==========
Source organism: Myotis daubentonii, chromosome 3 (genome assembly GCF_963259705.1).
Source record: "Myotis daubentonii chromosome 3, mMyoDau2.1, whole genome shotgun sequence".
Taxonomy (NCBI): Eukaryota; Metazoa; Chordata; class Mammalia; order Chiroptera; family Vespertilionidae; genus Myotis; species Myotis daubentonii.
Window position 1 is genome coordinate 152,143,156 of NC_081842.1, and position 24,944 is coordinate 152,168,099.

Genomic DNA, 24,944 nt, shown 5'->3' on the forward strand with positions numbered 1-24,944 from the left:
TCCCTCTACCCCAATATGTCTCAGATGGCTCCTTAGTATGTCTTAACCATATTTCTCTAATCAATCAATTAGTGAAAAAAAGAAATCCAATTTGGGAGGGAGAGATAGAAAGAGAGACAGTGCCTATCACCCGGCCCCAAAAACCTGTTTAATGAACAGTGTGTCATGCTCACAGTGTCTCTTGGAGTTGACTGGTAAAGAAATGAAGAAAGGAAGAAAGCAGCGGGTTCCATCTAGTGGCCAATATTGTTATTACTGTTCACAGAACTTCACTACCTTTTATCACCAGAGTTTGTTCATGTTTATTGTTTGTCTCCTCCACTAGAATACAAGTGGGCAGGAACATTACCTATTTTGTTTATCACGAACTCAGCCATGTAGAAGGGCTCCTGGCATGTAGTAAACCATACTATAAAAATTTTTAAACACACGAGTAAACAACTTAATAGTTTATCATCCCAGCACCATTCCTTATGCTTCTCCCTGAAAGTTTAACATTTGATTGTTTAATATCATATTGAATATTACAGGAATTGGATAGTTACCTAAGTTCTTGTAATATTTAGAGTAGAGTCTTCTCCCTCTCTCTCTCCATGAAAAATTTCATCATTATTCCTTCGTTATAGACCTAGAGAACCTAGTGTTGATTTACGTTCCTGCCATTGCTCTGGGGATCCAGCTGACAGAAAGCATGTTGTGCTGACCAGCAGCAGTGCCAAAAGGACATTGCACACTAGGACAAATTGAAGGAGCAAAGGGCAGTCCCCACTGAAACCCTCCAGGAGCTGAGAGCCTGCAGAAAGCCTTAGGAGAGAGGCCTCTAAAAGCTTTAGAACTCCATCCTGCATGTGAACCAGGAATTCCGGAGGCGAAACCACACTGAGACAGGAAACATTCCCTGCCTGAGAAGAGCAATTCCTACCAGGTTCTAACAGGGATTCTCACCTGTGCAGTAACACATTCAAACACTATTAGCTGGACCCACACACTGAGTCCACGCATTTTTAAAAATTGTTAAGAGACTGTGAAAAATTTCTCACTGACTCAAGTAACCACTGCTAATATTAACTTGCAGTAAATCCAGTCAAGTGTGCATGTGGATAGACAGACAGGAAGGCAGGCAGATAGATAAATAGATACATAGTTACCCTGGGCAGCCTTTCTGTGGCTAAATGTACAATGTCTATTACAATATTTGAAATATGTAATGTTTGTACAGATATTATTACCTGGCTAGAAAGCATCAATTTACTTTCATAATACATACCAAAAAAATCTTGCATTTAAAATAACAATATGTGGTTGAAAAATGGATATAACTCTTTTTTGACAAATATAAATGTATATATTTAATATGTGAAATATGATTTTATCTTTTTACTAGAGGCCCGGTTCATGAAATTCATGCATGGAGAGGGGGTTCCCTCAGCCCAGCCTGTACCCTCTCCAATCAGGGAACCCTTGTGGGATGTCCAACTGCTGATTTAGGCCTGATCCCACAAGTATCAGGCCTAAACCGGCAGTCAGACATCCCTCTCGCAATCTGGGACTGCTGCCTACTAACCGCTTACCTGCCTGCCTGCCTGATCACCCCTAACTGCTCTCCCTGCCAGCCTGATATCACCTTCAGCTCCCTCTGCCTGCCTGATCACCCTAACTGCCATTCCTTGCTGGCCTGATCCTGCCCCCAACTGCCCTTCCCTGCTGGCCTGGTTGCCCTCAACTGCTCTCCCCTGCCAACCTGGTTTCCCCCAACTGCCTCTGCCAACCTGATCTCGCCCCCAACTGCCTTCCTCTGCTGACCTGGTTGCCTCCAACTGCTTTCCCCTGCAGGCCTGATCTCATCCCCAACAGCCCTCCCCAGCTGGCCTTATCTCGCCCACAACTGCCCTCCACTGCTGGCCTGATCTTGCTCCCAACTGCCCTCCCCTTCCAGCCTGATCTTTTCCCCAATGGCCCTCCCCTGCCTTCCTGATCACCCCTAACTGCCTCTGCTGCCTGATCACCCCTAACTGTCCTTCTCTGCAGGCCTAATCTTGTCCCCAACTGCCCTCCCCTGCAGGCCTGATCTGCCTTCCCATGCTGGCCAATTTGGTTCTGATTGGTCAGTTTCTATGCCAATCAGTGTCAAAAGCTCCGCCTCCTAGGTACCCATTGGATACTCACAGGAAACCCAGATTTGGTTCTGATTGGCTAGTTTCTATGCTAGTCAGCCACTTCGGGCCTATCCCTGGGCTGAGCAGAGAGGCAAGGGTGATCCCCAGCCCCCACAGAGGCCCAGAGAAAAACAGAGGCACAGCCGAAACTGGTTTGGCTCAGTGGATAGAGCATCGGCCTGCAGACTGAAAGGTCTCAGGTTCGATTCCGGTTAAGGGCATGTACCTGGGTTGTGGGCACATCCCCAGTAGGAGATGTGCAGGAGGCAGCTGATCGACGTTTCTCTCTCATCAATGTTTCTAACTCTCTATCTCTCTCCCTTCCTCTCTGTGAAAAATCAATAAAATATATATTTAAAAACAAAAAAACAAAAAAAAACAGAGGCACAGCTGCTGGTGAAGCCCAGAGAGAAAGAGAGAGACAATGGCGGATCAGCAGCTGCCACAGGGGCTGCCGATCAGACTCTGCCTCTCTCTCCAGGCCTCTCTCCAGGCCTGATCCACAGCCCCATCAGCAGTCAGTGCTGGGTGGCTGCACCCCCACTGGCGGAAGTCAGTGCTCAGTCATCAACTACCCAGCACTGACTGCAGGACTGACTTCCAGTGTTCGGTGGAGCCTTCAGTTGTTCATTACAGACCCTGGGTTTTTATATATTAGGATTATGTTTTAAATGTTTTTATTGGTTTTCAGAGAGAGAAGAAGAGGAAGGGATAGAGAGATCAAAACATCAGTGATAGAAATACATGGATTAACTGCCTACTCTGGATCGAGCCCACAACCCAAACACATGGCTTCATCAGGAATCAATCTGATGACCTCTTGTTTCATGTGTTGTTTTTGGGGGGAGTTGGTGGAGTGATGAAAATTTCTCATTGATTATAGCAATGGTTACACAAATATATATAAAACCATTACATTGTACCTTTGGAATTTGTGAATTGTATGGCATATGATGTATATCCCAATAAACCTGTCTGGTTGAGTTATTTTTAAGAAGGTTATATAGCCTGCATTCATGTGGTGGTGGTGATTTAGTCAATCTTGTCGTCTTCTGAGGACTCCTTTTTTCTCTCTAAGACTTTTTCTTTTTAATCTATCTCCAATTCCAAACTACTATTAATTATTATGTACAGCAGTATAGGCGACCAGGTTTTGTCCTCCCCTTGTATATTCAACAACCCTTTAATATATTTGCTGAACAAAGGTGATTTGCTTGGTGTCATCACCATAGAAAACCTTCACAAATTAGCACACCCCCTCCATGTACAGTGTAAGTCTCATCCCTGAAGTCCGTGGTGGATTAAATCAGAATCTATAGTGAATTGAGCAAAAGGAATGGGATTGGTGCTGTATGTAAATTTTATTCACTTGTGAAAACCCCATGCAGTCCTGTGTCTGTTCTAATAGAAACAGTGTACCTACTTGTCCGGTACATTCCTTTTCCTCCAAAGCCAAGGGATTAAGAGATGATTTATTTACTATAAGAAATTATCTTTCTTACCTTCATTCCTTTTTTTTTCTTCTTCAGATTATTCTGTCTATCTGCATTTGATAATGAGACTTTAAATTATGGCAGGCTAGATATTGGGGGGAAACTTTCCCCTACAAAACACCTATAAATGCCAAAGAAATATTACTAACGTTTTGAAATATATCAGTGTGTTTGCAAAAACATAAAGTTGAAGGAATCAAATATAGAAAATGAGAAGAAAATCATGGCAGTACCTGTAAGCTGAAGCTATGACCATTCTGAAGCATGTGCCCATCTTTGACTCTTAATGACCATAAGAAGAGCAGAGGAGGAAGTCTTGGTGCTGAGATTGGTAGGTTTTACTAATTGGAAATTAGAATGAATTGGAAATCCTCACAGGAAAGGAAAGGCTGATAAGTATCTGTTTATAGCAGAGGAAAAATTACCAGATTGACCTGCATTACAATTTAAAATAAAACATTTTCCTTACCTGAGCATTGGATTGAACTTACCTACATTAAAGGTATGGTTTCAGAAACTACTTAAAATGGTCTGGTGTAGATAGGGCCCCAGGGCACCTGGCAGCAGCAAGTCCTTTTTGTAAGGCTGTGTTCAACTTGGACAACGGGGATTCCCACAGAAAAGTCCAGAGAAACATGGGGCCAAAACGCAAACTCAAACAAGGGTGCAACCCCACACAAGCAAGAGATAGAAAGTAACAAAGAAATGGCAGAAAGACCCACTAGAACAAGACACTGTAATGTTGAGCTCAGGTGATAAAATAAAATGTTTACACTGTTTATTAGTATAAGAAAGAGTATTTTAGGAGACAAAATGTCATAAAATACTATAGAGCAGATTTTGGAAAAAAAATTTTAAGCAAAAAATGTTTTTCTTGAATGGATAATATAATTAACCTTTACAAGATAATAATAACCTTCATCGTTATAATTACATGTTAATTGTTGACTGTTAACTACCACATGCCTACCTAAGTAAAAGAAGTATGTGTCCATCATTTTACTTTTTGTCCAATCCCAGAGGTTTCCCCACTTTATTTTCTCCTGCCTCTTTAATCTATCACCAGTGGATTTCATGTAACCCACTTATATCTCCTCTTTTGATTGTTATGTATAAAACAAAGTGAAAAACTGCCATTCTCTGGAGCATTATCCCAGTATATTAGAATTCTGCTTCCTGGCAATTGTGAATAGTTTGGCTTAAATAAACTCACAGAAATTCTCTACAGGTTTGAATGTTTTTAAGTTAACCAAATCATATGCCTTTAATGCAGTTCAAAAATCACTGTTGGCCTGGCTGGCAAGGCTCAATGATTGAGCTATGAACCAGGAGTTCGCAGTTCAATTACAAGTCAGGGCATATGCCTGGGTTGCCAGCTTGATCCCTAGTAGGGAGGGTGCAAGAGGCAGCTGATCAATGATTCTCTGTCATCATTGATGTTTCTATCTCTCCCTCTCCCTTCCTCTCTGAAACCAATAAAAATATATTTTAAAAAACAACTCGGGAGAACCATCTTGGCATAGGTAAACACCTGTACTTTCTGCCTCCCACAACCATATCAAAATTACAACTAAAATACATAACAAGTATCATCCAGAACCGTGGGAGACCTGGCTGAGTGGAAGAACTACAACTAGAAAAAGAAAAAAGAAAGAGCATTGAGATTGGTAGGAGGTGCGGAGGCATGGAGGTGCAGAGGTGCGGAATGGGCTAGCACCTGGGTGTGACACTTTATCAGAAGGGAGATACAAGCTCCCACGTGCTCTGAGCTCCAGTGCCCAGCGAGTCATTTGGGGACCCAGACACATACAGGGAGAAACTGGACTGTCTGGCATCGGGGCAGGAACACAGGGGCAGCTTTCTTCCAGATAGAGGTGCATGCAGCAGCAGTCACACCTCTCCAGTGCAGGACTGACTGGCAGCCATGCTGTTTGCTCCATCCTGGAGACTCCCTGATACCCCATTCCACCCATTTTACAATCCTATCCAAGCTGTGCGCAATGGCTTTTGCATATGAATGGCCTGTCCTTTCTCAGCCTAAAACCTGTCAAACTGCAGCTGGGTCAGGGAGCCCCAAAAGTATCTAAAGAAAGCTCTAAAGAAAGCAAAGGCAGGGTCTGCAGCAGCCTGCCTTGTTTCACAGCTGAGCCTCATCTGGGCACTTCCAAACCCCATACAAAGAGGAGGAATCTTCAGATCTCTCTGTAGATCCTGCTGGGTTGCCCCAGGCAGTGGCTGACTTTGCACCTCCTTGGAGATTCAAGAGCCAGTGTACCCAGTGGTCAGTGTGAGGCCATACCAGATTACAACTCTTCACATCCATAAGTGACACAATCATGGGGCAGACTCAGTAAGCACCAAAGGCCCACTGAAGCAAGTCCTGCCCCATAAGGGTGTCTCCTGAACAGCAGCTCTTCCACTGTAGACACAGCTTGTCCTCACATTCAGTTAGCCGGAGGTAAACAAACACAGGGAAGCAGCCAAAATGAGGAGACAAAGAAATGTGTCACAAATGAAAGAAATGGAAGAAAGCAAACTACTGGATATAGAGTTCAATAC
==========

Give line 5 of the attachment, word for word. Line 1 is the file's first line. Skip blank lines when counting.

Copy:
Genomic DNA, 24,944 nt, shown 5'->3' on the forward strand with positions numbered 1-24,944 from the left: